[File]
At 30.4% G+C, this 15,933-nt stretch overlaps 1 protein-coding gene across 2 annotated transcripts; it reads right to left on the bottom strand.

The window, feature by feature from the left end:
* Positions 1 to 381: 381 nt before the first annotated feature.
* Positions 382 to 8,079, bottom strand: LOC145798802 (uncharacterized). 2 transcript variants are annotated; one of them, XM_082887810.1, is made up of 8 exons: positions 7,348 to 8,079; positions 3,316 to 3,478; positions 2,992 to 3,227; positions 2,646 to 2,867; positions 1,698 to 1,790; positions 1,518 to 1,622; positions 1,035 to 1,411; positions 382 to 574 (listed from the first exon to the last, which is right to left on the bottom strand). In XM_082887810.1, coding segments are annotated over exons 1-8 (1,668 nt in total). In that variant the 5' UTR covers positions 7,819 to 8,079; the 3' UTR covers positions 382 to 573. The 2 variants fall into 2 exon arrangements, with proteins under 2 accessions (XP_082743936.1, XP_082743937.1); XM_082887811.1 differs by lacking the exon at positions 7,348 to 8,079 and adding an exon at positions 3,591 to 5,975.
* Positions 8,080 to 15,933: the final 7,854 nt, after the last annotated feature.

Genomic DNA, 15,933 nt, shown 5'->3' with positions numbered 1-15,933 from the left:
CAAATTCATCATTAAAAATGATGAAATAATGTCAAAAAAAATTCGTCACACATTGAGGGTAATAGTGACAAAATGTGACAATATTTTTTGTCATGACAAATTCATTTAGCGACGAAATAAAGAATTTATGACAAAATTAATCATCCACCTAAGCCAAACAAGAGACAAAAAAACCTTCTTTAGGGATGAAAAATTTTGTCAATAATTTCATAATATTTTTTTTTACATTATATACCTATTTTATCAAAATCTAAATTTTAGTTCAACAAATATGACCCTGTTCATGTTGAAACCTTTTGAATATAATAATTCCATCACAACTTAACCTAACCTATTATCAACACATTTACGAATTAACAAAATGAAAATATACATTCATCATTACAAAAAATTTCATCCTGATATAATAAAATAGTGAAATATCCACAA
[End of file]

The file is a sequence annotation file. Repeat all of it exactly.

At 30.4% G+C, this 15,933-nt stretch overlaps 1 protein-coding gene across 2 annotated transcripts; it reads right to left on the bottom strand.

The window, feature by feature from the left end:
* Positions 1 to 381: 381 nt before the first annotated feature.
* Positions 382 to 8,079, bottom strand: LOC145798802 (uncharacterized). 2 transcript variants are annotated; one of them, XM_082887810.1, is made up of 8 exons: positions 7,348 to 8,079; positions 3,316 to 3,478; positions 2,992 to 3,227; positions 2,646 to 2,867; positions 1,698 to 1,790; positions 1,518 to 1,622; positions 1,035 to 1,411; positions 382 to 574 (listed from the first exon to the last, which is right to left on the bottom strand). In XM_082887810.1, coding segments are annotated over exons 1-8 (1,668 nt in total). In that variant the 5' UTR covers positions 7,819 to 8,079; the 3' UTR covers positions 382 to 573. The 2 variants fall into 2 exon arrangements, with proteins under 2 accessions (XP_082743936.1, XP_082743937.1); XM_082887811.1 differs by lacking the exon at positions 7,348 to 8,079 and adding an exon at positions 3,591 to 5,975.
* Positions 8,080 to 15,933: the final 7,854 nt, after the last annotated feature.

Genomic DNA, 15,933 nt, shown 5'->3' with positions numbered 1-15,933 from the left:
CAAATTCATCATTAAAAATGATGAAATAATGTCAAAAAAAATTCGTCACACATTGAGGGTAATAGTGACAAAATGTGACAATATTTTTTGTCATGACAAATTCATTTAGCGACGAAATAAAGAATTTATGACAAAATTAATCATCCACCTAAGCCAAACAAGAGACAAAAAAACCTTCTTTAGGGATGAAAAATTTTGTCAATAATTTCATAATATTTTTTTTTACATTATATACCTATTTTATCAAAATCTAAATTTTAGTTCAACAAATATGACCCTGTTCATGTTGAAACCTTTTGAATATAATAATTCCATCACAACTTAACCTAACCTATTATCAACACATTTACGAATTAACAAAATGAAAATATACATTCATCATTACAAAAAATTTCATCCTGATATAATAAAATAGTGAAATATCCACAA